Taking Time for Quiet Solitude

Have you ever found yourself in a stretch of time in which you feel that your mind, emotions, and body are overhwelmed with continuous stressors and an underlying sense of never resting? The past several weeks have felt this way for me; I have frequently fallen asleep worrying about something and waking up with my thoughts immediately returning to those same worries. There is an underlying sensation of anxiety at all times, and the stress of being at work is actually a welcome escape for the mind to be preoccupied with other concerns. I think that a combination of stressors and lack of sleep over the past several weeks has made me feel totally run down and burnt out. Sometimes it can be difficult to decompress and unload, especially when the time seems to be sucked up by one task and then another one. Talking out the worries and concerns is certainly helpful, but I found myself needing a quieter, more introspective outlet that does not leave me feeling more caught in the thoughts tumbling through my mind.

In recent years, Western cultures have welcomed the art of meditation as a way to take respite from daily stressors. Admittedly, however, it is quite challenging to sit quietly and try to think of nothing (have you ever tried this?) It takes great discipline to focus the mind away from the triggers and distractions that beg for our attention all day long. I found that listening to a soothing background noise really aids in the process of relaxing. There are a number of apps available that provide meditation tips, soothing words, and calm background sounds. The apps often include the sounds of the ocean, a flowing stream, gentle music, nighttime crickets, or wind and birds in a natural setting.  I personally prefer listening to rain falling, and this is my go-to sound byte for relaxation. There is something about the sound of rain and soft, rolling thunder that lulls me into a wonderful calm. Two of my favorite meditation apps are Calm and Deep Calm (I’m so predictable). You can adjust the various settings in Deep Calm to include or exclude music, and personalize the various scenes (such as “Sea of Tranquility” and “Lake at Dusk”). Calm allows you to choose a dynamic scene with the appropriate sounds (i.e. crashing waves on a shore, rain falling through leaves, or a sunny field with the sound of the wind in the grass blades). It also gives you the option of listenting to the “7 Steps of Calm” if you like some verbal direction in meditation.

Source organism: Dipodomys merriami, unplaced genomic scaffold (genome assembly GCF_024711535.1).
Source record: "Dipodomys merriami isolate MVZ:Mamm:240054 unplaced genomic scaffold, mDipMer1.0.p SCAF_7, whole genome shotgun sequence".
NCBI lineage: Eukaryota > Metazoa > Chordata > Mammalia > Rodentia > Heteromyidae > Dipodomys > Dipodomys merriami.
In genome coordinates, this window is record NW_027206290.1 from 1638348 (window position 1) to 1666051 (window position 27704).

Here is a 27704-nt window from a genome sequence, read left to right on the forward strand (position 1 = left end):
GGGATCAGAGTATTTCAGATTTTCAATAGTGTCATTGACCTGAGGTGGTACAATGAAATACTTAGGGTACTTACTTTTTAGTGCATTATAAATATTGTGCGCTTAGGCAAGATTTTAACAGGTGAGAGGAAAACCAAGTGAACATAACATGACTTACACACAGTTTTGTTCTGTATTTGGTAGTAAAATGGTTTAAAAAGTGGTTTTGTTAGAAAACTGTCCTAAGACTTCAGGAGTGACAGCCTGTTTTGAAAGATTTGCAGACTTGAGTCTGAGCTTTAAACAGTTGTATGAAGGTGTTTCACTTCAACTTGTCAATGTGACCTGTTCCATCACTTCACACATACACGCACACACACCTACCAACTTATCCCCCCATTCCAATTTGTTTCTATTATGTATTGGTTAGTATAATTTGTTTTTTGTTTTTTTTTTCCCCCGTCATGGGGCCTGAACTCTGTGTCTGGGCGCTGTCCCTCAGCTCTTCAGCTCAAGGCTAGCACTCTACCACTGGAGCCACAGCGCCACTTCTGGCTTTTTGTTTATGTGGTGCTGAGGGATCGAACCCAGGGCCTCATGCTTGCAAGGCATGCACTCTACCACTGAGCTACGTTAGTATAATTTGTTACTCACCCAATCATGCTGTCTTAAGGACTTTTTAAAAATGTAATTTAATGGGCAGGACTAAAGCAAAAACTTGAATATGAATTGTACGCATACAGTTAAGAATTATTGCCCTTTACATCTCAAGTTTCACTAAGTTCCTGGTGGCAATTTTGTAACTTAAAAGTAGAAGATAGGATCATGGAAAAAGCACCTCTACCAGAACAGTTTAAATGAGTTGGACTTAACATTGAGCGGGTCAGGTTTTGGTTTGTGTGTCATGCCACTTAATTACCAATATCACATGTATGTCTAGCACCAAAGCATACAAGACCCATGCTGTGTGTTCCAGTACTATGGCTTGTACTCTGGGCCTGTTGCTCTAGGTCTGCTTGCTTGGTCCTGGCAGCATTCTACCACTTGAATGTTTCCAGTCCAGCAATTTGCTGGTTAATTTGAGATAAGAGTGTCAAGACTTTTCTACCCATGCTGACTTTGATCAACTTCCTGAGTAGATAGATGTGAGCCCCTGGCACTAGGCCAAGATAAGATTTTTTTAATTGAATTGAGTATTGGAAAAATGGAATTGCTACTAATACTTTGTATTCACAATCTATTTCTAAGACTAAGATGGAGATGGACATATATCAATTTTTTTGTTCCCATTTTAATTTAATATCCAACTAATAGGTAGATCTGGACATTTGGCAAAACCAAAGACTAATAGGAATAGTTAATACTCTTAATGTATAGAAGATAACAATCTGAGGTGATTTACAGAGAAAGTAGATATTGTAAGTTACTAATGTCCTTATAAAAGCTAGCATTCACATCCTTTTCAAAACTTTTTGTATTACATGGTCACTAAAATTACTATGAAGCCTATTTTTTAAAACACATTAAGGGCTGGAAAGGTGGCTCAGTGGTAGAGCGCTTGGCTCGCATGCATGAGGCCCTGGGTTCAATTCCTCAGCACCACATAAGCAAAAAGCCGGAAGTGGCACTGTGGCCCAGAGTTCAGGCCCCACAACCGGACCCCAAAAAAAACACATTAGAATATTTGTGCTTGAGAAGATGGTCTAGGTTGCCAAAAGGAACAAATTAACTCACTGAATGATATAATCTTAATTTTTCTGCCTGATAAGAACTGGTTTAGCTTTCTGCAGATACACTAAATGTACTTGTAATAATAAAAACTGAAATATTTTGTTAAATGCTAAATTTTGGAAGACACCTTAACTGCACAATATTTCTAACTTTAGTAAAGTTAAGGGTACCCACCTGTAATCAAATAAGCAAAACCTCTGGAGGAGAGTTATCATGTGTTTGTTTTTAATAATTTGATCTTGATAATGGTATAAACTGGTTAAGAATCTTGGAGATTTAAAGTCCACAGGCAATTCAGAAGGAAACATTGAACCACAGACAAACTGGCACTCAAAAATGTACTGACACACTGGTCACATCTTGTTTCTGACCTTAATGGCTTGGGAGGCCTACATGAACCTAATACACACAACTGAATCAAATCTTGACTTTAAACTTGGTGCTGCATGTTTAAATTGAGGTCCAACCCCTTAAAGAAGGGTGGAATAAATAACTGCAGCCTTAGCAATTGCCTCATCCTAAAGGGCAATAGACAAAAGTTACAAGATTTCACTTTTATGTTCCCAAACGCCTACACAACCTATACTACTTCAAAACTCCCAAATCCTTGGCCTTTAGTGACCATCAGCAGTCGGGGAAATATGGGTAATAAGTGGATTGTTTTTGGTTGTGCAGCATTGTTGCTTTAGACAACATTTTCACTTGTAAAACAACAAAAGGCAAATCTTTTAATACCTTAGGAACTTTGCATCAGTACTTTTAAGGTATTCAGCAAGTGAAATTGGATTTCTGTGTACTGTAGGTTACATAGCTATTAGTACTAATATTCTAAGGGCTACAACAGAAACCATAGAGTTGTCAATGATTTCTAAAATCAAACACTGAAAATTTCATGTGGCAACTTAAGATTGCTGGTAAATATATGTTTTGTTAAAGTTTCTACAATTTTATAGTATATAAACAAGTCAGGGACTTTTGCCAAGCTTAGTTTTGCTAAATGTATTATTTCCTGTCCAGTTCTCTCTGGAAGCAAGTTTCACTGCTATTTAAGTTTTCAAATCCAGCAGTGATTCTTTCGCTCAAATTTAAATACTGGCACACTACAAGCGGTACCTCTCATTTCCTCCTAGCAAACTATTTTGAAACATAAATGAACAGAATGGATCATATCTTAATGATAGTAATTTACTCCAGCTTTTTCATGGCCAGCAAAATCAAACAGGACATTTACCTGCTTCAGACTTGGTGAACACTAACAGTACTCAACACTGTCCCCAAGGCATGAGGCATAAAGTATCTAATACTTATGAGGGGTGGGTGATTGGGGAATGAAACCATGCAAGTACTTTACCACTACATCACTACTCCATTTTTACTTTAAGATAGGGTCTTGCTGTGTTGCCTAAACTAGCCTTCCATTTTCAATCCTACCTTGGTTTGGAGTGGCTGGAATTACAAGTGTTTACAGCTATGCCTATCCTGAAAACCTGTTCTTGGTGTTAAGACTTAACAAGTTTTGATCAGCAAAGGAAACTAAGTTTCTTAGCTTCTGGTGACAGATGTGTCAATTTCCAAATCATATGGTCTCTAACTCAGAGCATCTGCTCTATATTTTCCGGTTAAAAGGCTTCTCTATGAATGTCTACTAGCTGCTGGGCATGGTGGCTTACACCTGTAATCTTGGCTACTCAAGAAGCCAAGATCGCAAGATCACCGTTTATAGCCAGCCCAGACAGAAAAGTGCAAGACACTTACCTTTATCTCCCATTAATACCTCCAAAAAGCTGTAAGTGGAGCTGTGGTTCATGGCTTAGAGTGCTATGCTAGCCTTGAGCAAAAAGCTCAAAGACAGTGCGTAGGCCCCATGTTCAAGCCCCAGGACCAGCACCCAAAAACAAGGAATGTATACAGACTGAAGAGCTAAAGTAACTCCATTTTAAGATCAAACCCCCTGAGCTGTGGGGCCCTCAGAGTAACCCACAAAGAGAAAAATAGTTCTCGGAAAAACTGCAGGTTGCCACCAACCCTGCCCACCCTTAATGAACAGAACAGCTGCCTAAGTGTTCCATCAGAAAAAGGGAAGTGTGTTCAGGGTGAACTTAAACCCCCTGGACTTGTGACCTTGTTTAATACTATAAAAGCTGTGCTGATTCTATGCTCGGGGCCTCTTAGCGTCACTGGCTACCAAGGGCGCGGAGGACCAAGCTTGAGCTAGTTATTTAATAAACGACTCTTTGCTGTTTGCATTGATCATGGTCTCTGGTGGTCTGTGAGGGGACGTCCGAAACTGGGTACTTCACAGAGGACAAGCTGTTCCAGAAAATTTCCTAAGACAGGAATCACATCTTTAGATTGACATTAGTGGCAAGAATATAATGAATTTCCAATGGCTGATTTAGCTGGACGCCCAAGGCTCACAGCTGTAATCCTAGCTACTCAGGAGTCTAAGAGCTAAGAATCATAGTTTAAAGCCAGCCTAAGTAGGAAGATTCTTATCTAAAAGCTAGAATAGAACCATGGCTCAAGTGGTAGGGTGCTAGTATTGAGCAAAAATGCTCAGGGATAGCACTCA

We have moved away from the focus on multi-tasking which has been shown to actually decrease effectiveness and productivity. Purposefully sitting quietly for 10-20 minutes a day to meditate and be silent seems like it would have numerous benefits for our mental, emotional, and physical well-being. Perhaps carving out this small section of our day would improve our quality of life deeply, or at least give us a break from the usual hustle and bustle of everyday life.

Do you have a favorite way to unwind?

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4 Comments Add yours

  1. Katie C. says:

    Aw hon, I’m sorry you’re so overwhelmed (and obvi, I’m here if you need anything, please don’t hesitate)! Love your meditation though. It’s so easy to get caught up in the daily stuff and put your mental health last. We live in a world that believes sitting still = wasting time, and it’s just not the case. For me, I drink coffee to relax (not to start the day or anything like that – purely decaf and during the afternoon). I drink it sitting down, NEVER walking or doing something else at the same time, and never out of any kind of paper product. It’s my afternoon snack, my “me” time, and it is so sacred. Nobody can interrupt my coffee time, they must just bow to its will!

    Like

  2. diahannreyes says:

    I am always struck by how slowing down not just relaxes me but makes time slow- making room for all the things I am rushing to get done. It’s not always easy for me to remember to do that though. Slowing down to me is a way of going inward to create my own quiet even when I’m out into the world. Thanks for the reminder that this is critical.

    Like

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